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MEDICAL EDUCATION TEACHING NOTE
Year : 2019  |  Volume : 4  |  Issue : 1  |  Page : 20-21

Flipped classrooms in medical education: Tool to encourage self-directed and active learning


1 Vice-Principal Curriculum, Member of the Medical Education Unit and Medical Research Unit, Department of Community Medicine, Shri Sathya Sai Medical College and Research Institute, Sri Balaji Vidyapeeth (SBV) - Deemed to be University, Kancheepuram, Tamil Nadu, India
2 Department of Community Medicine, Shri Sathya Sai Medical College and Research Institute, Sri Balaji Vidyapeeth (SBV) - Deemed to be University, Kancheepuram, Tamil Nadu, India

Date of Submission21-Feb-2019
Date of Acceptance25-Mar-2019
Date of Web Publication20-Jun-2019

Correspondence Address:
Dr. Saurabh RamBihariLal Shrivastava
Associate Professor, Department of Community Medicine, Shri Sathya Sai Medical College and Research Institute, Sri Balaji Vidyapeeth (SBV) - Deemed to be University, Tiruporur - Guduvancherry Main Road, Ammapettai, Nellikuppam, Chengalpet Taluk, Kancheepuram District, Tamil Nadu - 603108
India
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Source of Support: None, Conflict of Interest: None


DOI: 10.4103/bjhs.bjhs_7_19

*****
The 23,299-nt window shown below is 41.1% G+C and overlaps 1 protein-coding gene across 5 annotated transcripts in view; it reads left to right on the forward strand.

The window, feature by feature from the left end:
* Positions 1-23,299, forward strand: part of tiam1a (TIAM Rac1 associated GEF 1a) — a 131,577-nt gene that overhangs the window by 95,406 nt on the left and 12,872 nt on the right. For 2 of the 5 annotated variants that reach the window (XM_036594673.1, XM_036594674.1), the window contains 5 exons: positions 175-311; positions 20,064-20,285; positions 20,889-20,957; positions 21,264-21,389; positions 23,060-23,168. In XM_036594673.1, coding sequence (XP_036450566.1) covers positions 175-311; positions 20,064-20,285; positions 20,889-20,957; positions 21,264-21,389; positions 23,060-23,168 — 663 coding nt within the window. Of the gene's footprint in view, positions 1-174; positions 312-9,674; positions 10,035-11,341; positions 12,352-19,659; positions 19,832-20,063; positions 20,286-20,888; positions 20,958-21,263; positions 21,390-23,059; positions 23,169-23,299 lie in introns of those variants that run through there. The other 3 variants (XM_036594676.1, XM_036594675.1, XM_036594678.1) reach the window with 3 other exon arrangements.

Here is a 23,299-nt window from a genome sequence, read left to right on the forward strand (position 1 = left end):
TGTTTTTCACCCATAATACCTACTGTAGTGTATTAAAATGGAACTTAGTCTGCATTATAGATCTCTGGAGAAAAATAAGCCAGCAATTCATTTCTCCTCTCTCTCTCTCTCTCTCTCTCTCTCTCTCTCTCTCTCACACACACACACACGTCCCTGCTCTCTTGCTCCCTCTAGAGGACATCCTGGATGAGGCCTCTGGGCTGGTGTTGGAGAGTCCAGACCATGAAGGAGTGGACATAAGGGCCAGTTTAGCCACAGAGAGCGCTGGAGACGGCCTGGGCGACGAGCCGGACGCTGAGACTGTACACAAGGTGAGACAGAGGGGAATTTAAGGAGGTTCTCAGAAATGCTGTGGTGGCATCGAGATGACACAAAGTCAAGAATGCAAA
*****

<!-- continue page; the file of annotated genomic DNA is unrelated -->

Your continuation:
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  Abstract 

The goal of medical education is to produce a competent graduate, who possesses all the skills to meet the needs of the society. Nevertheless, it is not new that most of the students are deficient in critical thinking and complex reasoning, which are must for a successful doctor. Out of the many approaches which have been tried upon, one among them is a flipped classroom, which is a hybrid approach (combination of classroom teaching and self-directed online learning outside the classroom). The advantage of the method is that it enhances the time available for active learning. Moreover, the method has its own limitations and they should be considered before planning such sessions. In conclusion, flipped classroom is a wonderful tool to integrate e-learning with the traditional learning and simultaneously help the medical students to become a self-directed learner.

Keywords: Flipped classroom, medical education, self-directed learner


How to cite this article:
Shrivastava SR, Shrivastava PS. Flipped classrooms in medical education: Tool to encourage self-directed and active learning. BLDE Univ J Health Sci 2019;4:20-1

How to cite this URL:
Shrivastava SR, Shrivastava PS. Flipped classrooms in medical education: Tool to encourage self-directed and active learning. BLDE Univ J Health Sci [serial online] 2019 [cited 2019 Sep 22];4:20-1. Available from: http://www.bldeujournalhs.in/text.asp?2019/4/1/20/260741

The goal of medical education is to produce a competent graduate, who possesses all the skills to meet the needs of the society.[1] Nevertheless, it is not new that most of the students are deficient in critical thinking and complex reasoning, which are must for a successful doctor.[2] If we go further into the depth, the real problem remains with the way in which the students are being taught. As a matter of fact, most of the teaching–learning happens during lectures in the entire period of graduation, and this continues to happen despite the repeated evidence that students' attention span is very small and that they often consider these sessions as boring.[2],[3]